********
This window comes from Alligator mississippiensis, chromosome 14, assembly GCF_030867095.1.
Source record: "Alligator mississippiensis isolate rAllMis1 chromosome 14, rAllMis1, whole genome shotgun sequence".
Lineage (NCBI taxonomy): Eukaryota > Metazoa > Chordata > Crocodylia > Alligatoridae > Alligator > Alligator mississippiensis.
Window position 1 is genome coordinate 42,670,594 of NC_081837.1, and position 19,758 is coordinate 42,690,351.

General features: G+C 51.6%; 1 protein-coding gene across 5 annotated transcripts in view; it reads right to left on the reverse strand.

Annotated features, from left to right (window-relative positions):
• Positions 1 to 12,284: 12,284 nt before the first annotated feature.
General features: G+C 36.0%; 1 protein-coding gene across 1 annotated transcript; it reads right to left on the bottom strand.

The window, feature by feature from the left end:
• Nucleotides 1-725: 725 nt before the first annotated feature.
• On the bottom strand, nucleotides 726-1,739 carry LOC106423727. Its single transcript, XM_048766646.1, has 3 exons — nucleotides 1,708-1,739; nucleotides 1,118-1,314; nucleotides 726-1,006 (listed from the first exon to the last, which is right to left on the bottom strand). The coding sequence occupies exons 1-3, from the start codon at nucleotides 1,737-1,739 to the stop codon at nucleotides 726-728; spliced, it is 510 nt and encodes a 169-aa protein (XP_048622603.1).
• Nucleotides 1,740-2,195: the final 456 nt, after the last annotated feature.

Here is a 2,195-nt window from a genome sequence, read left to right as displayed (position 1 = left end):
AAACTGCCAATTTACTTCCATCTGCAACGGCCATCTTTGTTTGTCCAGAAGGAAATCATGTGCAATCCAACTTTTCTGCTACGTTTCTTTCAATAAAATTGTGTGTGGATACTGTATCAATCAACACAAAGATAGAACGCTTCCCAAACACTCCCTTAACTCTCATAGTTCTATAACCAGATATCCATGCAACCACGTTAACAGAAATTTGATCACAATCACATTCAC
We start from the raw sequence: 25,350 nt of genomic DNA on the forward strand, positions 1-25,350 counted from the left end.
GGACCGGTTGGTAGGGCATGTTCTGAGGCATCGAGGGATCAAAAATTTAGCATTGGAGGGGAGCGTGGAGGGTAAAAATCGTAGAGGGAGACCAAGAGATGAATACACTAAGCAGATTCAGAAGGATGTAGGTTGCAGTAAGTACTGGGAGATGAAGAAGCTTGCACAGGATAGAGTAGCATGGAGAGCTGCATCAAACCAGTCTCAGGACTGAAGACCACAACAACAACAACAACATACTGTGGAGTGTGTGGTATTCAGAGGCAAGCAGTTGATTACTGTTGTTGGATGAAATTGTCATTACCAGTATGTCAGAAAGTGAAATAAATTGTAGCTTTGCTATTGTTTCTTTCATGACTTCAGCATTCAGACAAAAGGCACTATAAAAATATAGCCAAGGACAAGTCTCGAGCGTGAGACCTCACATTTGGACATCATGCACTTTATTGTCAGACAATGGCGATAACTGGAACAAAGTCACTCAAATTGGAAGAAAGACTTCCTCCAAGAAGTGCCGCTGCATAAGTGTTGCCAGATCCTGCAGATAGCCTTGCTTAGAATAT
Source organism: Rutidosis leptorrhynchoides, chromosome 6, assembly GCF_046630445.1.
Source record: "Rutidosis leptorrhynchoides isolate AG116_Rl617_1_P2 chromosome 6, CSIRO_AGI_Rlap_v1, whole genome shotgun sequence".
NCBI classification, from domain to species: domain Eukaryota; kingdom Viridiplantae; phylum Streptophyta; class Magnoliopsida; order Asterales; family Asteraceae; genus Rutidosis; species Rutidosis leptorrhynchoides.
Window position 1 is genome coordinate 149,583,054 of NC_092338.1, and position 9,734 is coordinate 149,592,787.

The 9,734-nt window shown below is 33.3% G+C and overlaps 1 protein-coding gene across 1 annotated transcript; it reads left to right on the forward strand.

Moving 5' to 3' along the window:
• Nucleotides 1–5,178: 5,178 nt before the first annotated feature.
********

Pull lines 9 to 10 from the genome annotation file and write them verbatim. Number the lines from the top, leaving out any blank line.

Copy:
The window, feature by feature from the left end:
• Nucleotides 1-725: 725 nt before the first annotated feature.